A Parkland High School student's senior year has been ruined because a teacher molested her last year, the student's mother said Wednesday in Forsyth Superior Court.
"It's like, how dare you do that to my child," the girl's mother said. "How dare you take away my daughter's senior year."
Steven Kennard Waddell, 42, a computer-technology teacher at Parkland, pleaded guilty to two counts of taking indecent liberties with a child. The charges stemmed from an incident in April at Parkland. Waddell entered an Alford plea, meaning he did not admit guilt but acknowledged that prosecutors had enough evidence to convict him.
Judge Lindsey Davis sentenced Waddell, who is suspended without pay from his teaching job, to two consecutive terms of six to eight months in prison, all suspended for 36 months. He was placed on supervised probation and ordered to register as a sex offender for 30 years. He also has to complete a sex-offender treatment program and is not to have contact with the victim.
It was the second time that Waddell had been accused of sexual misconduct. In 2006, he was accused of fondling another Parkland student, but then-school system attorney, Drew Davis, did not report that allegation to law enforcement.
In the incident for which Waddell was sentenced, the student, who was 16 at the time, had gone to the attendance office on April 22 because she wasn't feeling well. Kim Reeves, who worked in the office, left to get the student some hot water for tea, Assistant District Attorney Pansy Glanton said.
The Winston-Salem Journal does not publish the names of victims or their relatives in cases involving sex crimes.
Waddell stood outside the office and talked to the student, who was sitting down. He then came into the office, looked down her shirt and touched her breasts, Glanton said.
The student told him to stop. Waddell asked her to suck his toes and told her that if she sent him pictures, he would give her $2, Glanton said.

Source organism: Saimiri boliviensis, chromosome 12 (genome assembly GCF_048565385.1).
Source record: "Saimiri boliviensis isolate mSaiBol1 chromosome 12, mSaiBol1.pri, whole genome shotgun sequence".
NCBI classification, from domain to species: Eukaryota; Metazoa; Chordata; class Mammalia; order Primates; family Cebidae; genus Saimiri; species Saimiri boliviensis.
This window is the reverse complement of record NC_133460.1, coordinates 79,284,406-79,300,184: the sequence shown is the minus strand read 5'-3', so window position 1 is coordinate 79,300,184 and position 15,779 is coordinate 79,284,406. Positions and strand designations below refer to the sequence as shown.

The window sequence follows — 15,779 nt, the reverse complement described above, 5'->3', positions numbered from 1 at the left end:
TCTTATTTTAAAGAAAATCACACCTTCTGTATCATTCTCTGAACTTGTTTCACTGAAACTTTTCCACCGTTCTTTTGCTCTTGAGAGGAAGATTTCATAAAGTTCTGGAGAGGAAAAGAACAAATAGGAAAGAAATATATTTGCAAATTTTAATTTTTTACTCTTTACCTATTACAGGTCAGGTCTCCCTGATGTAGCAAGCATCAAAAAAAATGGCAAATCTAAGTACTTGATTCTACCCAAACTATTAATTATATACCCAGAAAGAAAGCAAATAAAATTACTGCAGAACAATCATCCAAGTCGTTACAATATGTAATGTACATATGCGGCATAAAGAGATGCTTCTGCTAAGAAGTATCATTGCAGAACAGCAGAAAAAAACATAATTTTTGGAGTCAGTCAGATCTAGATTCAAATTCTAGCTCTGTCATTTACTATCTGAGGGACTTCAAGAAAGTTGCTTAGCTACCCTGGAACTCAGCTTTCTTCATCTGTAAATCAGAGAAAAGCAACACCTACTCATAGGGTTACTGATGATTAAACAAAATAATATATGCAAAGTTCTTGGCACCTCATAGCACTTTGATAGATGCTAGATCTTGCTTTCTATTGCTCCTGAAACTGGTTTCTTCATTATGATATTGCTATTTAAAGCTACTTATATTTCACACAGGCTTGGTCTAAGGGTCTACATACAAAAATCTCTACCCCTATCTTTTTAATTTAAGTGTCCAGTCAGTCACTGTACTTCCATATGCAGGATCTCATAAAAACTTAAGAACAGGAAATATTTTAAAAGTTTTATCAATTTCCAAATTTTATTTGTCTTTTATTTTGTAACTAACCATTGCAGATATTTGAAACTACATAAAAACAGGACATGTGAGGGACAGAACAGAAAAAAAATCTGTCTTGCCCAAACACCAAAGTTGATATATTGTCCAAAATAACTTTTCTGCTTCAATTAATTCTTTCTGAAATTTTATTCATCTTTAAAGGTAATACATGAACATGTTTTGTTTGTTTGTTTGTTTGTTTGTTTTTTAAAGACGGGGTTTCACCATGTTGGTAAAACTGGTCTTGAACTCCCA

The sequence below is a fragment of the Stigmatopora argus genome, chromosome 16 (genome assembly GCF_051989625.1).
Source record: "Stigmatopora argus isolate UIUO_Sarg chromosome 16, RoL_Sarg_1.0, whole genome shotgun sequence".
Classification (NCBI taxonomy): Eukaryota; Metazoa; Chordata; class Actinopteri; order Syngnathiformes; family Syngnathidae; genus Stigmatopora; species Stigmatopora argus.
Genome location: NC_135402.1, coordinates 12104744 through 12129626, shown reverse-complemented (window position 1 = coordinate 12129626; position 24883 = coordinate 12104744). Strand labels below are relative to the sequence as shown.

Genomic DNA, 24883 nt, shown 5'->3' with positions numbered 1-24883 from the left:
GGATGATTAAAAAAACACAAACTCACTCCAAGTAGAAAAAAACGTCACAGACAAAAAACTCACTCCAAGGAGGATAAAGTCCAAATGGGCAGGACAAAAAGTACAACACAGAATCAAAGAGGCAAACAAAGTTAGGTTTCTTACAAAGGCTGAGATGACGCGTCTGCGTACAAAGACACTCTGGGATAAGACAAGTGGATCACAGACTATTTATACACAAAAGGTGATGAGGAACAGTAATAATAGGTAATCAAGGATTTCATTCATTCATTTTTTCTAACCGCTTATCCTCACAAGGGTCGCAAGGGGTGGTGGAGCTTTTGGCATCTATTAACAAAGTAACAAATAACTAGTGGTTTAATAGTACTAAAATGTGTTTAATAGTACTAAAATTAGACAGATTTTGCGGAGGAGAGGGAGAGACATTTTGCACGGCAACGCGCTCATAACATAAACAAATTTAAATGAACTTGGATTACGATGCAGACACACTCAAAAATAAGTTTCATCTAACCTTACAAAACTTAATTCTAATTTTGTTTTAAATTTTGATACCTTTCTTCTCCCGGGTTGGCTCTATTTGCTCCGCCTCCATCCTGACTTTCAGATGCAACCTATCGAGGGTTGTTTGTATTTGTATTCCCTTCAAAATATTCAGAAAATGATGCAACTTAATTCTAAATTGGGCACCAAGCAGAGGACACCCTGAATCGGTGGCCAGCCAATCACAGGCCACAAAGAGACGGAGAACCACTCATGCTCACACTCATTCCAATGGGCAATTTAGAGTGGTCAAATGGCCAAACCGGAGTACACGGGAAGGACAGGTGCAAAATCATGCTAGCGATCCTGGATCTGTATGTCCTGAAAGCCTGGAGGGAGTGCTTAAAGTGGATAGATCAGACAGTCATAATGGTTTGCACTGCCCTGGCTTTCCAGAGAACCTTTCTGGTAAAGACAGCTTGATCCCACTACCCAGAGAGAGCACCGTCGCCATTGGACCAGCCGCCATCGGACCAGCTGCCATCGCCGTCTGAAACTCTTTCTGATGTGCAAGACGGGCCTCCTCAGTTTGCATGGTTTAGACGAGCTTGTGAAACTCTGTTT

Waddell left before Reeves came back to the office. The student immediately told Reeves what Waddell had done. When the student left to return to class, Reeves asked Waddell to come to the office and confronted him about the allegations, Glanton said.
Waddell denied doing anything wrong.
After Waddell left, the student came back to the office. While she was there, Waddell called the girl on her cell phone and denied touching her, saying he could lose his job, Glanton said.
Reeves was in the office when Waddell called the girl, Glanton said.
Parkland officials contacted Davis, who notified the Forsyth County Sheriff's Office.
Superintendent Don Martin has recommended firing Waddell. The school board has not yet acted on the recommendation.
The 2006 incident involving Waddell and a separate allegation against another teacher at Wiley Middle School that turned out to be unfounded prompted Forsyth County District Attorney Jim O'Neill to ask for a State Bureau of Investigation inquiry. The SBI is looking into whether school officials broke a state law that requires principals to report such allegations directly to law enforcement.
The Winston-Salem/Forsyth County school board terminated Davis' contract in November.
The victim's family is represented by attorney David Daggett. He said Wednesday that no lawsuit has been filed. He said he has been talking with the family and monitoring the case.
"What we were doing was waiting to see the outcome of the plea and kind of letting the dust settle and let the investigation play out," he said.
The mother said she is still angry that Waddell took advantage of her daughter's trust.
"She has not had a normal senior year because that has been taken away from her," the mother said.